Writing. It takes skill, dedication, determination and lots of ideas to become a writer. It also takes a little business sense too. For getting published is all about meeting a market’s needs, whether that need is from a magazine editor looking to please readers and editors, or a publisher, looking to boost profits and keep the accountants happy. Writing, these days, is a business, even if something you do at the end of a long day at work, once the kids are in bed.
Today, Wrekin Writers held a Meet the Author day at Wellington Library, as part of the Wellington Festival. We had a fab time, and we even sold some books!
I must begin with an apology.
I espoused my ‘X’ theory to colleagues at the last meeting without fully formulating my argument.
I also did not explain with enough clarity and detail the reasoning behind my assumptions.
However, if we start at the beginning again here is my theory of a writers reason d’etre in two parts:
Part 1 – First Person Singular
If a mouse sat up and barked would that make him a dog?
If a cat spoke in Mandarin would that make him Chinese?
I would argue creative writing cannot be taught; merely nurtured, encouraged, trained and honed if the talent, knack, gift of story-telling, call it what you will, is innate to the student.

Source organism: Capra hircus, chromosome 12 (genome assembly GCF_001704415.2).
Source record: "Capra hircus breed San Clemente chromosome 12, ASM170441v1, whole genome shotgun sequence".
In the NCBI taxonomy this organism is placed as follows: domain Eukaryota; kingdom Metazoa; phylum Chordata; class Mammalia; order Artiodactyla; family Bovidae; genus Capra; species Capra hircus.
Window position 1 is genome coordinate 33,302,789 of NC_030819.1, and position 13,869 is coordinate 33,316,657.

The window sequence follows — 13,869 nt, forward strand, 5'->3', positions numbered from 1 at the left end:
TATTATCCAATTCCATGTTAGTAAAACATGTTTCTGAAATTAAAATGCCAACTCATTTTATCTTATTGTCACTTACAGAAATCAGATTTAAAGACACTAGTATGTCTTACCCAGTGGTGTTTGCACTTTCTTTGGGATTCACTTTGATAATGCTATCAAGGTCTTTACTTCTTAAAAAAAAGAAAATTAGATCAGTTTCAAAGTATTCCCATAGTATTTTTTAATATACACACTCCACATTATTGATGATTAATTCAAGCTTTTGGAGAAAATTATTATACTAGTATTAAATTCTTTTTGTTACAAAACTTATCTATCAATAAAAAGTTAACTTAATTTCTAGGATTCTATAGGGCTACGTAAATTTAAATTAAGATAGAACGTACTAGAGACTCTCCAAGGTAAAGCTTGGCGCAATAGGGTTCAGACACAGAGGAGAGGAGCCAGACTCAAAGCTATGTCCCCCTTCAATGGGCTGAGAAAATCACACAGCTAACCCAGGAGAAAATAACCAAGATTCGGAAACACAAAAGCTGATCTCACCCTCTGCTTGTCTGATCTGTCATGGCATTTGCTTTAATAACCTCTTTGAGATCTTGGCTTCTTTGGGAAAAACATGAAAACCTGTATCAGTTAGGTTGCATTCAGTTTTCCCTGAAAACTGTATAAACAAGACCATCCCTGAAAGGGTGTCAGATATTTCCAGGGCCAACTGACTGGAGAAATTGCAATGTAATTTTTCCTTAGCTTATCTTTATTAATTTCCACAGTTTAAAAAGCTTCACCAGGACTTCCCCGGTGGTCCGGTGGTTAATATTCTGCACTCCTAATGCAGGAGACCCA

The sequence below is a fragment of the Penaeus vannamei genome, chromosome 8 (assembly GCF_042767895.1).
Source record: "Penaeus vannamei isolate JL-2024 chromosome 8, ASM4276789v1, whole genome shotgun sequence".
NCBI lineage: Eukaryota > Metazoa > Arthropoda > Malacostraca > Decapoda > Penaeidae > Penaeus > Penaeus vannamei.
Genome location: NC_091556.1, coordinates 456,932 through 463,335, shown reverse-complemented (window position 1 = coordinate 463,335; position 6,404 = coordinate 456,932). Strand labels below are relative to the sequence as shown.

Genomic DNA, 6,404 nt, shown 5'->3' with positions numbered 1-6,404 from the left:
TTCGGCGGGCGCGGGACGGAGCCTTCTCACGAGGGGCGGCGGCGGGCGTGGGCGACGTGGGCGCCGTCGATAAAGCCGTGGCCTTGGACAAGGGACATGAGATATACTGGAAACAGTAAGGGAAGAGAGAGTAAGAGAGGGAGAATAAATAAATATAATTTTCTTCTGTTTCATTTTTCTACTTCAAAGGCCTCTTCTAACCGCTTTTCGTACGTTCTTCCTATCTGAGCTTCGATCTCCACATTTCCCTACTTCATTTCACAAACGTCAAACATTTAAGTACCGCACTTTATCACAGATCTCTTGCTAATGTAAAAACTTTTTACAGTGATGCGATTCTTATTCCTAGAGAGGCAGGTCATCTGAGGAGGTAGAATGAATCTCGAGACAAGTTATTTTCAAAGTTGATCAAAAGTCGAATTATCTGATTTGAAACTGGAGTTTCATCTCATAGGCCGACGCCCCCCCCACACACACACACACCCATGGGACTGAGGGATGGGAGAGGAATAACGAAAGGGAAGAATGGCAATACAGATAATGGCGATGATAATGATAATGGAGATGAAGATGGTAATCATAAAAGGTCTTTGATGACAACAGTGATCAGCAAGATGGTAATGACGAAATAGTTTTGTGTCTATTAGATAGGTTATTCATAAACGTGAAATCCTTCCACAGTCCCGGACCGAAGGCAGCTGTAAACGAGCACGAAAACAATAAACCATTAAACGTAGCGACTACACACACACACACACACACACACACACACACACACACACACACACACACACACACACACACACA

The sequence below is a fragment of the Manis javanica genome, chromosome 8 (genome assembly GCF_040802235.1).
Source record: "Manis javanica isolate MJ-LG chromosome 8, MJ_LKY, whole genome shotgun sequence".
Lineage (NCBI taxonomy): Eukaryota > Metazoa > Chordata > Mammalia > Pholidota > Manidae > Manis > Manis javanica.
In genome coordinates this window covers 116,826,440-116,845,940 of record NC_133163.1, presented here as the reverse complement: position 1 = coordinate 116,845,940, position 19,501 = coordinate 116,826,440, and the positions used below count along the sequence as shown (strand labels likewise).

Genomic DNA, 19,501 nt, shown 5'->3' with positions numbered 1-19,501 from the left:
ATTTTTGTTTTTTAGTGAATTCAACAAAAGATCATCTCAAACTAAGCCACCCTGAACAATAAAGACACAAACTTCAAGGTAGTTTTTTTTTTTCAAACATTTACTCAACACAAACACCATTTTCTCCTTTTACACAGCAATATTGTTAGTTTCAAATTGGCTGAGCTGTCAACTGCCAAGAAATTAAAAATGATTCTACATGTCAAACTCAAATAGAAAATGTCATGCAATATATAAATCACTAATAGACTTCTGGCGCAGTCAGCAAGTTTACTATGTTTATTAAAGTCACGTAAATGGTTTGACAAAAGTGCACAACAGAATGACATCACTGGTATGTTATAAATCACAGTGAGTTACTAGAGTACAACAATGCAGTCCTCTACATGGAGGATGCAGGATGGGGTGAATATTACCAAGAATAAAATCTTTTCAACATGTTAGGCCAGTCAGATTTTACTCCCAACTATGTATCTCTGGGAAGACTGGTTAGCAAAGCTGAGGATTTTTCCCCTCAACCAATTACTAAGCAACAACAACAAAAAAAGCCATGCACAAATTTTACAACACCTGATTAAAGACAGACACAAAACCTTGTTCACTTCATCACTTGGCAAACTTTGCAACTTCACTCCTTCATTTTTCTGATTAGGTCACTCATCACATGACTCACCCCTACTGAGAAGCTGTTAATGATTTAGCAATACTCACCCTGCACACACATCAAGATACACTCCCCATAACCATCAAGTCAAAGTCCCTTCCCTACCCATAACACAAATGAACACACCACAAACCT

That may sound controversial; even dismissive and elitist but it is not said in malice. It is merely a statement of empirical fact, made by someone with his nose pressed against the literary pane, fighting desperately to get in.
There are a thousand hacks masquerading as journalists in Fleet Street, as we speak. These are paid professionals all, who write all day, every day, for a living. Busily filling up newspaper columns till the cows come home. They produce prodigious reams of prose that’s printed as gospel every day and avidly consumed by their readers.
If all it takes is the ability to string one word to another and use a key-board – why isn’t every single one of them a best-selling author?
Few have that devine spark; that ‘X’ factor that drives writers along to capture and record a thought or feeling with enough emotional drive and creative talent to win the readers attention first and their hearts second.
That’s called building a readership, a fan-base, a career; and it takes time and dedication.
Part 2 – Present Indicative